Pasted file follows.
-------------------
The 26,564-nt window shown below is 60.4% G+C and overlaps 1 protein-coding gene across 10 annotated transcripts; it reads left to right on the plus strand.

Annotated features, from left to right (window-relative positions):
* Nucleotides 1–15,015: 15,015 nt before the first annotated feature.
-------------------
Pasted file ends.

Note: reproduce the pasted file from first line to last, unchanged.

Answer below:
The 26,564-nt window shown below is 60.4% G+C and overlaps 1 protein-coding gene across 10 annotated transcripts; it reads left to right on the plus strand.

Annotated features, from left to right (window-relative positions):
* Nucleotides 1–15,015: 15,015 nt before the first annotated feature.